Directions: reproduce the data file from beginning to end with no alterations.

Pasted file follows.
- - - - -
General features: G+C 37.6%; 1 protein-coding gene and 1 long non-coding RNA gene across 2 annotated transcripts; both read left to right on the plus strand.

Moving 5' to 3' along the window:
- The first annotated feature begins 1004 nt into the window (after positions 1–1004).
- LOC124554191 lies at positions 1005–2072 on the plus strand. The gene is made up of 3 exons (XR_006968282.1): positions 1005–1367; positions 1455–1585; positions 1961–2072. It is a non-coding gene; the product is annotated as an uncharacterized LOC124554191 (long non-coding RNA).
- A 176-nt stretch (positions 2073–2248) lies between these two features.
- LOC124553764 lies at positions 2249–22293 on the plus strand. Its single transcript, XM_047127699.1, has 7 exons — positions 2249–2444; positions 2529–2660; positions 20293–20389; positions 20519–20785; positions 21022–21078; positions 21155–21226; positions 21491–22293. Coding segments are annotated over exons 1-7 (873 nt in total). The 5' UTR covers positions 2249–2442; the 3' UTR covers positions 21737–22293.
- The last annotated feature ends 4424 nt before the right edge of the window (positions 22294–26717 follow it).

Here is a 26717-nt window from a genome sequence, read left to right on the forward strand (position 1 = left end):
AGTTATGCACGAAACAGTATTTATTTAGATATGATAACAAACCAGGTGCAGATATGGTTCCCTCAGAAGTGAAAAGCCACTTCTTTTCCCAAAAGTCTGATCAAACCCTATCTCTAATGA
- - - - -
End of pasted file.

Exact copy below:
General features: G+C 37.6%; 1 protein-coding gene and 1 long non-coding RNA gene across 2 annotated transcripts; both read left to right on the plus strand.

Moving 5' to 3' along the window:
- The first annotated feature begins 1004 nt into the window (after positions 1–1004).
- LOC124554191 lies at positions 1005–2072 on the plus strand. The gene is made up of 3 exons (XR_006968282.1): positions 1005–1367; positions 1455–1585; positions 1961–2072. It is a non-coding gene; the product is annotated as an uncharacterized LOC124554191 (long non-coding RNA).
- A 176-nt stretch (positions 2073–2248) lies between these two features.
- LOC124553764 lies at positions 2249–22293 on the plus strand. Its single transcript, XM_047127699.1, has 7 exons — positions 2249–2444; positions 2529–2660; positions 20293–20389; positions 20519–20785; positions 21022–21078; positions 21155–21226; positions 21491–22293. Coding segments are annotated over exons 1-7 (873 nt in total). The 5' UTR covers positions 2249–2442; the 3' UTR covers positions 21737–22293.
- The last annotated feature ends 4424 nt before the right edge of the window (positions 22294–26717 follow it).

Here is a 26717-nt window from a genome sequence, read left to right on the forward strand (position 1 = left end):
AGTTATGCACGAAACAGTATTTATTTAGATATGATAACAAACCAGGTGCAGATATGGTTCCCTCAGAAGTGAAAAGCCACTTCTTTTCCCAAAAGTCTGATCAAACCCTATCTCTAATGA